Building a Better Future for FIUL
2015 was another important year for fixed index universal life insurance (FIUL) as financial professionals continued to learn more about how FIUL can help their clients achieve the primary need for death benefit protection while also offering the opportunity to build cash value accumulation.
According to the most recent report from Wink*, indexed life sales for the third quarter of 2015 were $478 million, up 4 percent over the previous quarter and up 28 percent from $372 million in sales for the third quarter of 2014. In fact, index life insurance sales were greater in the third quarter of 2015 than in any other third quarter in the history of the product line.
Perhaps more significant than the 2015 sales results, however, is the evolution in the way FIUL products are now sold. On September 1, 2015, the first phase of Actuarial Guideline XLIX (AG 49) became effective for all FIUL insurance policy illustrations. This was a significant milestone because the new guideline helped bring more consistency and clarity to the illustrations that financial professionals use when discussing FIUL products with their clients.
AG 49 was originally proposed by insurance companies who sell FIUL policies-including Allianz Life Insurance Company of North America (Allianz Life®)-who wanted to develop a consistent methodology for determining maximum illustrated rates. In its initial stages, the proposed methodology was simple and straightforward, and could easily be understood by consumers. But as certain non-FIUL companies questioned the proposal and proposed alternatives, the conversation became more actuarial in nature. At that point, we relied heavily on our illustration actuaries to demonstrate the strong value that FIUL provides to consumers and help shape a compromise that we could support.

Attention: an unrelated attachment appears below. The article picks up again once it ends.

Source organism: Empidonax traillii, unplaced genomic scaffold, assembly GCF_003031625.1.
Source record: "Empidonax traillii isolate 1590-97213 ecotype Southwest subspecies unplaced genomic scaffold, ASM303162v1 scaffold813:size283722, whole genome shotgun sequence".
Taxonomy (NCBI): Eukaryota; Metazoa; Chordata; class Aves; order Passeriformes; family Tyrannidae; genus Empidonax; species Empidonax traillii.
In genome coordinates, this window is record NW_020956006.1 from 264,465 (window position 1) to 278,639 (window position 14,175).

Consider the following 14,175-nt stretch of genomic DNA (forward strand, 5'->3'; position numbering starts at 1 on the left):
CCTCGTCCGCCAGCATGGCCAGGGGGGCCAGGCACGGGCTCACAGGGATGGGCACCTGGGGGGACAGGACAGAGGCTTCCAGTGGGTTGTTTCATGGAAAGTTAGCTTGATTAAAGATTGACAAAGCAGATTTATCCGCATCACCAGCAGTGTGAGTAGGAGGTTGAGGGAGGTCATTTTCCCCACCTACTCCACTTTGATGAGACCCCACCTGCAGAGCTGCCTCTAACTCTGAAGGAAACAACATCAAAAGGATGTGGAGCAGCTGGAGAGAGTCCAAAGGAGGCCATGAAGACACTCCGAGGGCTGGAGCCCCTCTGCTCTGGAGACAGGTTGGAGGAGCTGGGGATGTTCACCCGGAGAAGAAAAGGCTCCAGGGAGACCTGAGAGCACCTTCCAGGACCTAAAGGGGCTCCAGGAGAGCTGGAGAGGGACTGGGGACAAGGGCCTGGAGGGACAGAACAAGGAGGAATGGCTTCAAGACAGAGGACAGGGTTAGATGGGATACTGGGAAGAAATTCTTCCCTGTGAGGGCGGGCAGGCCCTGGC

Role of the Illustration Actuary
A key role of an illustration actuary is to perform a series of tests to ensure that the illustrated scale used in a life insurance policy illustration is compliant with insurance regulations and guidelines. Many financial professionals know that illustrated values cannot exceed the current rates and charges in effect at the time of the illustration (called the “currently payable scale”), but some may not know there is a secondary limit placed on illustrated values (called the “disciplined current scale”). The purpose of the disciplined current scale is to prevent a company from showing an illustration of a product that they cannot afford. The illustration actuary must determine the disciplined current scale for each policy their company illustrates, and then set the maximum illustrated scale.
In order to demonstrate that a policy can be afforded at a certain scale, a company must be able to show that the accumulated cash flows equal or exceed the policy’s cash value at certain durations. Accumulated cash flows are a company’s “cash in” minus “cash out”, and reflect premiums paid by the policy owners, investment income earned by the company, expected death benefit claims, living advantages such as withdrawals or loans, management expenses, commissions paid to the agents, and taxes incurred. The illustration actuary must use a number of assumptions for these calculations, including mortality assumptions, policyholder behavior assumptions, and interest rate assumptions.
Prior to AG 49, illustration actuaries looked to the Life Insurance Model Regulation and ASOP 24 for guidance on FIUL. For traditional UL policies, companies credit a set rate of interest directly to the policy, so the guidance was straightforward: the maximum illustrated rate is the credited rate on the policy, so long as the illustrated scale can be afforded (i.e. it passes disciplined current scale testing). But for FIUL policies, instead of crediting a set rate of interest directly to a policy, companies typically invest that rate in derivatives and then apply their payoffs to the policy in the form of indexed interest. So two grey areas existed for FIUL: 1) “What is an appropriate derivative payoff assumption for disciplined current scale testing?”; and 2) “What is an appropriate credited rate for the policyholder illustration?”